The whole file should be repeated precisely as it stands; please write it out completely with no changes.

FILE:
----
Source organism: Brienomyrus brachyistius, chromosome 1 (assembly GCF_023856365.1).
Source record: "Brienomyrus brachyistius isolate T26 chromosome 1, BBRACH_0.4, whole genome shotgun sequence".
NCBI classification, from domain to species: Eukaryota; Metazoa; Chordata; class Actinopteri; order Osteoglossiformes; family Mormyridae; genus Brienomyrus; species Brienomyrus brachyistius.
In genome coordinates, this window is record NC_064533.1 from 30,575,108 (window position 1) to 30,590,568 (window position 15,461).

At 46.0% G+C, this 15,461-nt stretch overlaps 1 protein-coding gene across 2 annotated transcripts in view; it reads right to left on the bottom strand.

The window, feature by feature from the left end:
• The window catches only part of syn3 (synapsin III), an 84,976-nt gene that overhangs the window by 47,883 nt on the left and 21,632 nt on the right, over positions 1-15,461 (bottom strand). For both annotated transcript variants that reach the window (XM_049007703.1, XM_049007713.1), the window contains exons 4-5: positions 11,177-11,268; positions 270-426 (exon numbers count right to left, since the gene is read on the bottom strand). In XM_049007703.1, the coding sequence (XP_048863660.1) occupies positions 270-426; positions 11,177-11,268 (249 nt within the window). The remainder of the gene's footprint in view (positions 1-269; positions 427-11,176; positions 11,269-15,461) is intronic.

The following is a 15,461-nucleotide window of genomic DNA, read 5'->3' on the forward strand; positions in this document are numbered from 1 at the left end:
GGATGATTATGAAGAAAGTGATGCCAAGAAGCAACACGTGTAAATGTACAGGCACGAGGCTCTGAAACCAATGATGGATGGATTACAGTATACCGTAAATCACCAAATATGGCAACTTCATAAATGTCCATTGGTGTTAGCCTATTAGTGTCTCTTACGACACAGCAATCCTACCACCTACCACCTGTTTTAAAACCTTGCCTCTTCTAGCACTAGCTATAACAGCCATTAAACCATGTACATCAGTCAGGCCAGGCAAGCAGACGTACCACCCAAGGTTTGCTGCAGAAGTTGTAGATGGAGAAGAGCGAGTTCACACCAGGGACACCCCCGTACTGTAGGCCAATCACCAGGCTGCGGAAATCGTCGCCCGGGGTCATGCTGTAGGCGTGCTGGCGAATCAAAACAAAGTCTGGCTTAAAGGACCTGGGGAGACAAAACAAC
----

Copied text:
Source organism: Brienomyrus brachyistius, chromosome 1 (assembly GCF_023856365.1).
Source record: "Brienomyrus brachyistius isolate T26 chromosome 1, BBRACH_0.4, whole genome shotgun sequence".
NCBI classification, from domain to species: Eukaryota; Metazoa; Chordata; class Actinopteri; order Osteoglossiformes; family Mormyridae; genus Brienomyrus; species Brienomyrus brachyistius.
In genome coordinates, this window is record NC_064533.1 from 30,575,108 (window position 1) to 30,590,568 (window position 15,461).

At 46.0% G+C, this 15,461-nt stretch overlaps 1 protein-coding gene across 2 annotated transcripts in view; it reads right to left on the bottom strand.

The window, feature by feature from the left end:
• The window catches only part of syn3 (synapsin III), an 84,976-nt gene that overhangs the window by 47,883 nt on the left and 21,632 nt on the right, over positions 1-15,461 (bottom strand). For both annotated transcript variants that reach the window (XM_049007703.1, XM_049007713.1), the window contains exons 4-5: positions 11,177-11,268; positions 270-426 (exon numbers count right to left, since the gene is read on the bottom strand). In XM_049007703.1, the coding sequence (XP_048863660.1) occupies positions 270-426; positions 11,177-11,268 (249 nt within the window). The remainder of the gene's footprint in view (positions 1-269; positions 427-11,176; positions 11,269-15,461) is intronic.

The following is a 15,461-nucleotide window of genomic DNA, read 5'->3' on the forward strand; positions in this document are numbered from 1 at the left end:
GGATGATTATGAAGAAAGTGATGCCAAGAAGCAACACGTGTAAATGTACAGGCACGAGGCTCTGAAACCAATGATGGATGGATTACAGTATACCGTAAATCACCAAATATGGCAACTTCATAAATGTCCATTGGTGTTAGCCTATTAGTGTCTCTTACGACACAGCAATCCTACCACCTACCACCTGTTTTAAAACCTTGCCTCTTCTAGCACTAGCTATAACAGCCATTAAACCATGTACATCAGTCAGGCCAGGCAAGCAGACGTACCACCCAAGGTTTGCTGCAGAAGTTGTAGATGGAGAAGAGCGAGTTCACACCAGGGACACCCCCGTACTGTAGGCCAATCACCAGGCTGCGGAAATCGTCGCCCGGGGTCATGCTGTAGGCGTGCTGGCGAATCAAAACAAAGTCTGGCTTAAAGGACCTGGGGAGACAAAACAAC